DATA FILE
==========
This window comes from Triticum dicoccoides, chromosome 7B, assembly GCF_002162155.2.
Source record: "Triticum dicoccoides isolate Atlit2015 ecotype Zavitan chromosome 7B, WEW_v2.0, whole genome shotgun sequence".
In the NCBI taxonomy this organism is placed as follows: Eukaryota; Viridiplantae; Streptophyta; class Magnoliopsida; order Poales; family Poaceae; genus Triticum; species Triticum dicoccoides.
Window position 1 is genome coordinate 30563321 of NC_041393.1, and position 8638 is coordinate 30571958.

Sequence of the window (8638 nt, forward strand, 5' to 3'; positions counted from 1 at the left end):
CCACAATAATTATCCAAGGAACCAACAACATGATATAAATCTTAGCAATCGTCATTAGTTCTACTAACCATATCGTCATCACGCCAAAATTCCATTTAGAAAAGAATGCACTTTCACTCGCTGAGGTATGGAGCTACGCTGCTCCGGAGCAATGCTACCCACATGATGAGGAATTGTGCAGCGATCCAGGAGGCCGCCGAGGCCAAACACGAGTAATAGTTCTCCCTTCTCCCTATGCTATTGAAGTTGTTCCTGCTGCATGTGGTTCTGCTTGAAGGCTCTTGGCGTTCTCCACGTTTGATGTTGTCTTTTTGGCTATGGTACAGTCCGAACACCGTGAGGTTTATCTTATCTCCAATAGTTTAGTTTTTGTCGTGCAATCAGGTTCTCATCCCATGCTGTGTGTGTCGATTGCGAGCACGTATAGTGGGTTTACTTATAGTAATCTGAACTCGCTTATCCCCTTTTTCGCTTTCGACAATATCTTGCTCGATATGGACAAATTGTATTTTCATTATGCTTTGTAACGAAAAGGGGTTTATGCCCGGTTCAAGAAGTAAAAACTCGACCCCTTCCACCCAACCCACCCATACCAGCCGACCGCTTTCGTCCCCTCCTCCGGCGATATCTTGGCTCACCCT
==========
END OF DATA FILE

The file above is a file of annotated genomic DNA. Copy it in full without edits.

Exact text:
This window comes from Triticum dicoccoides, chromosome 7B, assembly GCF_002162155.2.
Source record: "Triticum dicoccoides isolate Atlit2015 ecotype Zavitan chromosome 7B, WEW_v2.0, whole genome shotgun sequence".
In the NCBI taxonomy this organism is placed as follows: Eukaryota; Viridiplantae; Streptophyta; class Magnoliopsida; order Poales; family Poaceae; genus Triticum; species Triticum dicoccoides.
Window position 1 is genome coordinate 30563321 of NC_041393.1, and position 8638 is coordinate 30571958.

Sequence of the window (8638 nt, forward strand, 5' to 3'; positions counted from 1 at the left end):
CCACAATAATTATCCAAGGAACCAACAACATGATATAAATCTTAGCAATCGTCATTAGTTCTACTAACCATATCGTCATCACGCCAAAATTCCATTTAGAAAAGAATGCACTTTCACTCGCTGAGGTATGGAGCTACGCTGCTCCGGAGCAATGCTACCCACATGATGAGGAATTGTGCAGCGATCCAGGAGGCCGCCGAGGCCAAACACGAGTAATAGTTCTCCCTTCTCCCTATGCTATTGAAGTTGTTCCTGCTGCATGTGGTTCTGCTTGAAGGCTCTTGGCGTTCTCCACGTTTGATGTTGTCTTTTTGGCTATGGTACAGTCCGAACACCGTGAGGTTTATCTTATCTCCAATAGTTTAGTTTTTGTCGTGCAATCAGGTTCTCATCCCATGCTGTGTGTGTCGATTGCGAGCACGTATAGTGGGTTTACTTATAGTAATCTGAACTCGCTTATCCCCTTTTTCGCTTTCGACAATATCTTGCTCGATATGGACAAATTGTATTTTCATTATGCTTTGTAACGAAAAGGGGTTTATGCCCGGTTCAAGAAGTAAAAACTCGACCCCTTCCACCCAACCCACCCATACCAGCCGACCGCTTTCGTCCCCTCCTCCGGCGATATCTTGGCTCACCCT